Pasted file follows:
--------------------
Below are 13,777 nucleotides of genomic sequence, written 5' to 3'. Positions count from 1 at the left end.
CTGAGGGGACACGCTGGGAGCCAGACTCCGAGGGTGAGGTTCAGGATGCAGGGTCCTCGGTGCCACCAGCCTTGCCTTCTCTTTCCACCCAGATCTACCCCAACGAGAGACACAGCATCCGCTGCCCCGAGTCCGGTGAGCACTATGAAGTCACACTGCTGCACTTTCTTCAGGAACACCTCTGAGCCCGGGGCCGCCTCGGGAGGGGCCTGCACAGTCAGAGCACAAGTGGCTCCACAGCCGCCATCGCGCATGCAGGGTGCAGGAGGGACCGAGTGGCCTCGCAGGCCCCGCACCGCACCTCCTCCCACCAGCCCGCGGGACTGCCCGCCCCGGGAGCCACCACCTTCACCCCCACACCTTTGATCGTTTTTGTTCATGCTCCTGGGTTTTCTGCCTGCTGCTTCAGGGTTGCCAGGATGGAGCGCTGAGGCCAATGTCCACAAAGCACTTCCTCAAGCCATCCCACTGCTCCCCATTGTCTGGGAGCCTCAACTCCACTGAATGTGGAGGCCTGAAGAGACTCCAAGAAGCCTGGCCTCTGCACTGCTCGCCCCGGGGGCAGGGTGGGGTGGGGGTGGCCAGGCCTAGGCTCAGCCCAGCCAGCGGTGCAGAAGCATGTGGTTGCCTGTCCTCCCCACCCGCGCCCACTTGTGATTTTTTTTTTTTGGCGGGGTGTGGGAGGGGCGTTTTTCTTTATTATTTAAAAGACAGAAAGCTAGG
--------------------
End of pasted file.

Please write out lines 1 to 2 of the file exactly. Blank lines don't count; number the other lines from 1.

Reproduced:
Below are 13,777 nucleotides of genomic sequence, written 5' to 3'. Positions count from 1 at the left end.
CTGAGGGGACACGCTGGGAGCCAGACTCCGAGGGTGAGGTTCAGGATGCAGGGTCCTCGGTGCCACCAGCCTTGCCTTCTCTTTCCACCCAGATCTACCCCAACGAGAGACACAGCATCCGCTGCCCCGAGTCCGGTGAGCACTATGAAGTCACACTGCTGCACTTTCTTCAGGAACACCTCTGAGCCCGGGGCCGCCTCGGGAGGGGCCTGCACAGTCAGAGCACAAGTGGCTCCACAGCCGCCATCGCGCATGCAGGGTGCAGGAGGGACCGAGTGGCCTCGCAGGCCCCGCACCGCACCTCCTCCCACCAGCCCGCGGGACTGCCCGCCCCGGGAGCCACCACCTTCACCCCCACACCTTTGATCGTTTTTGTTCATGCTCCTGGGTTTTCTGCCTGCTGCTTCAGGGTTGCCAGGATGGAGCGCTGAGGCCAATGTCCACAAAGCACTTCCTCAAGCCATCCCACTGCTCCCCATTGTCTGGGAGCCTCAACTCCACTGAATGTGGAGGCCTGAAGAGACTCCAAGAAGCCTGGCCTCTGCACTGCTCGCCCCGGGGGCAGGGTGGGGTGGGGGTGGCCAGGCCTAGGCTCAGCCCAGCCAGCGGTGCAGAAGCATGTGGTTGCCTGTCCTCCCCACCCGCGCCCACTTGTGATTTTTTTTTTTTGGCGGGGTGTGGGAGGGGCGTTTTTCTTTATTATTTAAAAGACAGAAAGCTAGG